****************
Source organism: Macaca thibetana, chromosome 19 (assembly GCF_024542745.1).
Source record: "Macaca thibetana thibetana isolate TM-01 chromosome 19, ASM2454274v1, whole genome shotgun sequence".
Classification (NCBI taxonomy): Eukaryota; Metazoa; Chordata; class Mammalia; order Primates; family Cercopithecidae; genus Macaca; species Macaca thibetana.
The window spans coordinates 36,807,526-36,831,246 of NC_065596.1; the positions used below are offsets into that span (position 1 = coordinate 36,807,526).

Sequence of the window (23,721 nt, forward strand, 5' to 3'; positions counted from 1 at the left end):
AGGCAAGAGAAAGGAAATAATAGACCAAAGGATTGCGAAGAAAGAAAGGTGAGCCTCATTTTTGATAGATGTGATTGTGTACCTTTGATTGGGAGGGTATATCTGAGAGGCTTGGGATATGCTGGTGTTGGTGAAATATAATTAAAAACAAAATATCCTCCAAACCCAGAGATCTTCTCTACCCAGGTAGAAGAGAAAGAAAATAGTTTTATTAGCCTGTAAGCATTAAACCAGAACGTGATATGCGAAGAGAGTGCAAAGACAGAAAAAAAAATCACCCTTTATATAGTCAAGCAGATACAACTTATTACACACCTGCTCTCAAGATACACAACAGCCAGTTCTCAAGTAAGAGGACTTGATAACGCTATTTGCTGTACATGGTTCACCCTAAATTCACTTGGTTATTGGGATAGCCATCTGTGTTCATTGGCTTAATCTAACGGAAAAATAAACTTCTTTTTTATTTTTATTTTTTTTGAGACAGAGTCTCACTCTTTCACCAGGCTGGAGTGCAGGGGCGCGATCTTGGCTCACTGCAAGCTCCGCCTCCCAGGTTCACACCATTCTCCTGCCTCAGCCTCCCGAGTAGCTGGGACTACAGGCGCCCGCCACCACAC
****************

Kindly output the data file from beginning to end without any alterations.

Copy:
Source organism: Macaca thibetana, chromosome 19 (assembly GCF_024542745.1).
Source record: "Macaca thibetana thibetana isolate TM-01 chromosome 19, ASM2454274v1, whole genome shotgun sequence".
Classification (NCBI taxonomy): Eukaryota; Metazoa; Chordata; class Mammalia; order Primates; family Cercopithecidae; genus Macaca; species Macaca thibetana.
The window spans coordinates 36,807,526-36,831,246 of NC_065596.1; the positions used below are offsets into that span (position 1 = coordinate 36,807,526).

Sequence of the window (23,721 nt, forward strand, 5' to 3'; positions counted from 1 at the left end):
AGGCAAGAGAAAGGAAATAATAGACCAAAGGATTGCGAAGAAAGAAAGGTGAGCCTCATTTTTGATAGATGTGATTGTGTACCTTTGATTGGGAGGGTATATCTGAGAGGCTTGGGATATGCTGGTGTTGGTGAAATATAATTAAAAACAAAATATCCTCCAAACCCAGAGATCTTCTCTACCCAGGTAGAAGAGAAAGAAAATAGTTTTATTAGCCTGTAAGCATTAAACCAGAACGTGATATGCGAAGAGAGTGCAAAGACAGAAAAAAAAATCACCCTTTATATAGTCAAGCAGATACAACTTATTACACACCTGCTCTCAAGATACACAACAGCCAGTTCTCAAGTAAGAGGACTTGATAACGCTATTTGCTGTACATGGTTCACCCTAAATTCACTTGGTTATTGGGATAGCCATCTGTGTTCATTGGCTTAATCTAACGGAAAAATAAACTTCTTTTTTATTTTTATTTTTTTTGAGACAGAGTCTCACTCTTTCACCAGGCTGGAGTGCAGGGGCGCGATCTTGGCTCACTGCAAGCTCCGCCTCCCAGGTTCACACCATTCTCCTGCCTCAGCCTCCCGAGTAGCTGGGACTACAGGCGCCCGCCACCACAC